This week is National Eating Disorders Awareness Week. Take the opportunity to learn the truth about eating disorders, or to play an important role in fighting them.
Here is one major truth about these pervasive illnesses: Eating disorders lie. They deceive us into believing that whatever and however much we eat is wrong. They insist that whatever we weigh is shameful, and that whatever size or shape we may be is never good enough. When it comes to recovery, however, the most pernicious lie in ED’s arsenal has nothing directly to do with eating. Rather, it’s the notion that we “need” to be left alone.
A second critical truth: It’s not the person but the disorder that depends on isolation. Starving, bingeing and purging are secretive and solitary behaviors that feed on shame. And shame itself is alienating. Shame tells us that no one else could possibly understand, care for or help us. Shame insists that we don’t deserve friends or loved ones, especially not those who attempt to nourish us. Shame makes sure that we feel alone in the world, and stranded. As a result, isolation becomes the hollow core around which an eating disorder spirals. Setting the stage for recovery means confronting the eating disorder’s lie of isolation.
In truth, no one on Earth is alone. There are billions of us here! And we’re all, to greater and lesser degrees, related by our mutual flaws and yearnings, our weaknesses and frustrations—and by our essential human appetites. Those appetites—for nourishment, love, pleasure and meaning—deserve to be shared and celebrated, not hidden behind closed doors. When you’re trapped in the lie of “necessary” isolation, however, it may seem as if everyone else is celebrating and you’re not invited to the party. To free yourself, you need to reach out to a few trusted individuals who are willing and able to reintroduce you to your own appetite for life.
You may feel as if you’re alone on your recovery stage—alone but for the domineering voice of the eating disorder, of course. But actually, crowding in the wings, is a large cast of friends, family, teachers, pets, classmates and colleagues, doctors and therapists. Some have known you your whole life; others may have just met you. Some are worried for you, but don’t know what to do. Others have the tools to help but need your permission to approach. Many are as baffled and frustrated by your illness as you are, and will gladly support you in your battle—if only you’ll let them.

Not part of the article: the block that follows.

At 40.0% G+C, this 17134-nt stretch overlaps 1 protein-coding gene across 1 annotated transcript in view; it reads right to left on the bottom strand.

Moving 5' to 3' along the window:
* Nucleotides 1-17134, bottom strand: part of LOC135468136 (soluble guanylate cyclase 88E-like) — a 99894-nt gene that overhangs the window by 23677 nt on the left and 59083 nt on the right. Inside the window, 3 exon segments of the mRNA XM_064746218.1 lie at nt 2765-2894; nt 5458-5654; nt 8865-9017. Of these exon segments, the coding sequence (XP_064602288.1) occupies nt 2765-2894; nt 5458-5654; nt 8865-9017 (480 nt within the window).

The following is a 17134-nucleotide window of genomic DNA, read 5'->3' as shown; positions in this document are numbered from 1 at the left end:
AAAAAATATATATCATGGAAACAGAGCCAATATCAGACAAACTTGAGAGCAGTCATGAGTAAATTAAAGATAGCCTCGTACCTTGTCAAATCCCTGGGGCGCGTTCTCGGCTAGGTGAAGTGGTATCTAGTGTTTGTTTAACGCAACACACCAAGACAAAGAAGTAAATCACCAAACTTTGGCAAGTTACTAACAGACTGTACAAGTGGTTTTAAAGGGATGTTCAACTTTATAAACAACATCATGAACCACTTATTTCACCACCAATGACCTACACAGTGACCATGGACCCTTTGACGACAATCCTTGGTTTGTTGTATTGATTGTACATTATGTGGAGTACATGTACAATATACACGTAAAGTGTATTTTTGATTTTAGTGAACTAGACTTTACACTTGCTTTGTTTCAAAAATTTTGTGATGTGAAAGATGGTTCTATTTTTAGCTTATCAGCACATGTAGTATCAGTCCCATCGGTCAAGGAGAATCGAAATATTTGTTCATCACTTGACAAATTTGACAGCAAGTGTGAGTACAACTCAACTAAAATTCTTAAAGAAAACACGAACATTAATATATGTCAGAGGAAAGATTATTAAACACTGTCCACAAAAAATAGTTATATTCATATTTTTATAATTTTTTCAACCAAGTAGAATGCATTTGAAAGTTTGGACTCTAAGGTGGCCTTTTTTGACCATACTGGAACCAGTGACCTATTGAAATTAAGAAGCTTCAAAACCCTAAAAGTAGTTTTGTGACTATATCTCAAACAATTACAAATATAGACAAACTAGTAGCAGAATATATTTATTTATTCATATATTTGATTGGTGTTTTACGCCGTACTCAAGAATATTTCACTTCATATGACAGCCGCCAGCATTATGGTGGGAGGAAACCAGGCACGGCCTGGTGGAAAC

You have the power and the right to choose who will join you in the fight for your health and who won’t. Staying out there alone with an eating disorder, however, is not a viable option. The end goal of the eating disorder is to empty that stage of everyone—including you. In other words, its target finale is death.
Recovery means opting for life. And life demands relationships. To reclaim your health, you need to exercise your power to connect with others. If that sounds daunting, it’s probably because the eating disorder has convinced you of yet another lie—that you’re powerless to make your own choices, especially when it comes to love and trust. Instead of allowing you to relate normally to other people, the eating disorder insists that you fixate on your body. The longer you’ve been ill, the more difficult it may be to accurately see or hear the people around you. But try to pay closer attention to the individuals who share your daily life. Consider how you’re connected and how each one of them makes you feel. How has your illness affected them? How much do they want to help you? What could they contribute to your recovery? What would you need to do to help them help you?
Think of yourself as a casting director. Before a play is cast, actors must audition. The casting director pays close attention to each person’s voice, expression and body language. He considers which of these individuals will be best for the production—who will bring the most genuine energy, useful skills and honest commitment to the common effort?
The people you choose to help you set your stage for recovery should meet the same criteria. They’ll support you without judging you or tearing you down. They’ll make a genuine effort to understand what’s wrong, and do their utmost to help you figure out how best to make it right. They’ll admit they don’t have all the answers, and they’ll doubtless have a few flaws of their own. (Not even the healthiest, sanest, most loving people on Earth are perfect!) But they are wholeheartedly there for you, for your health, for your well-being. You need them, and they need you.